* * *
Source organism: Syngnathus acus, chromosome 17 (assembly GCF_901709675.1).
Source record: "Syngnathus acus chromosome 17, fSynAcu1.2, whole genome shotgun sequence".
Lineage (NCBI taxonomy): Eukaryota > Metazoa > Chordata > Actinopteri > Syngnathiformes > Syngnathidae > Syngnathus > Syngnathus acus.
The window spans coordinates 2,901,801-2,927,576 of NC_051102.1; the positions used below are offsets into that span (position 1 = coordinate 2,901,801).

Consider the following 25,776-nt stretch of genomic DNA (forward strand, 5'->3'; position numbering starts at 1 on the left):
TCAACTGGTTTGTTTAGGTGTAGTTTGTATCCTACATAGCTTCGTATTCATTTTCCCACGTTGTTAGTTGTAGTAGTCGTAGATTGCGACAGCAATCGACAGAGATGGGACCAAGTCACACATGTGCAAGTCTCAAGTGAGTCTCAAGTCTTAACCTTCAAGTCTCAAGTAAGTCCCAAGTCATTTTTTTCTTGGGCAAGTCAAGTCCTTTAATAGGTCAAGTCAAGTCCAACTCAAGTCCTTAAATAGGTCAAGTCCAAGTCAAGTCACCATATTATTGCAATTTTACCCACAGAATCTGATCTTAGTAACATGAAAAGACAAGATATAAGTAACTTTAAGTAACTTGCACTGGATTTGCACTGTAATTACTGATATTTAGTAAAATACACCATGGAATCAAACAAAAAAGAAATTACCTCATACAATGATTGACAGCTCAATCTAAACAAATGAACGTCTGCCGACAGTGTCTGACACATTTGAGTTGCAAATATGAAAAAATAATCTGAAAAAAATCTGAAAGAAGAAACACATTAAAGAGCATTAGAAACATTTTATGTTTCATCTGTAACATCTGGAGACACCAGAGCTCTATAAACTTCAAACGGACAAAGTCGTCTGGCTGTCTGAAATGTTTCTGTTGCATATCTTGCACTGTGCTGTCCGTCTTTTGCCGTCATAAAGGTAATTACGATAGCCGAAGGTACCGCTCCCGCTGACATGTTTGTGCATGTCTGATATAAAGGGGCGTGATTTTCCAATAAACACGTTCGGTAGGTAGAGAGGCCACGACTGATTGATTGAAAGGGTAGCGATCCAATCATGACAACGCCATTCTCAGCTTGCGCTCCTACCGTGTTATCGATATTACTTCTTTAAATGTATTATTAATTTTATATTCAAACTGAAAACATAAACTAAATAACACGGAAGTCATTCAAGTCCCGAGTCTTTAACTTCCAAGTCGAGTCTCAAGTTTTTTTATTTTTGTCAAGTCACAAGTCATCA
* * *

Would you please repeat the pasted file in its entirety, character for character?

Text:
Source organism: Syngnathus acus, chromosome 17 (assembly GCF_901709675.1).
Source record: "Syngnathus acus chromosome 17, fSynAcu1.2, whole genome shotgun sequence".
Lineage (NCBI taxonomy): Eukaryota > Metazoa > Chordata > Actinopteri > Syngnathiformes > Syngnathidae > Syngnathus > Syngnathus acus.
The window spans coordinates 2,901,801-2,927,576 of NC_051102.1; the positions used below are offsets into that span (position 1 = coordinate 2,901,801).

Consider the following 25,776-nt stretch of genomic DNA (forward strand, 5'->3'; position numbering starts at 1 on the left):
TCAACTGGTTTGTTTAGGTGTAGTTTGTATCCTACATAGCTTCGTATTCATTTTCCCACGTTGTTAGTTGTAGTAGTCGTAGATTGCGACAGCAATCGACAGAGATGGGACCAAGTCACACATGTGCAAGTCTCAAGTGAGTCTCAAGTCTTAACCTTCAAGTCTCAAGTAAGTCCCAAGTCATTTTTTTCTTGGGCAAGTCAAGTCCTTTAATAGGTCAAGTCAAGTCCAACTCAAGTCCTTAAATAGGTCAAGTCCAAGTCAAGTCACCATATTATTGCAATTTTACCCACAGAATCTGATCTTAGTAACATGAAAAGACAAGATATAAGTAACTTTAAGTAACTTGCACTGGATTTGCACTGTAATTACTGATATTTAGTAAAATACACCATGGAATCAAACAAAAAAGAAATTACCTCATACAATGATTGACAGCTCAATCTAAACAAATGAACGTCTGCCGACAGTGTCTGACACATTTGAGTTGCAAATATGAAAAAATAATCTGAAAAAAATCTGAAAGAAGAAACACATTAAAGAGCATTAGAAACATTTTATGTTTCATCTGTAACATCTGGAGACACCAGAGCTCTATAAACTTCAAACGGACAAAGTCGTCTGGCTGTCTGAAATGTTTCTGTTGCATATCTTGCACTGTGCTGTCCGTCTTTTGCCGTCATAAAGGTAATTACGATAGCCGAAGGTACCGCTCCCGCTGACATGTTTGTGCATGTCTGATATAAAGGGGCGTGATTTTCCAATAAACACGTTCGGTAGGTAGAGAGGCCACGACTGATTGATTGAAAGGGTAGCGATCCAATCATGACAACGCCATTCTCAGCTTGCGCTCCTACCGTGTTATCGATATTACTTCTTTAAATGTATTATTAATTTTATATTCAAACTGAAAACATAAACTAAATAACACGGAAGTCATTCAAGTCCCGAGTCTTTAACTTCCAAGTCGAGTCTCAAGTTTTTTTATTTTTGTCAAGTCACAAGTCATCA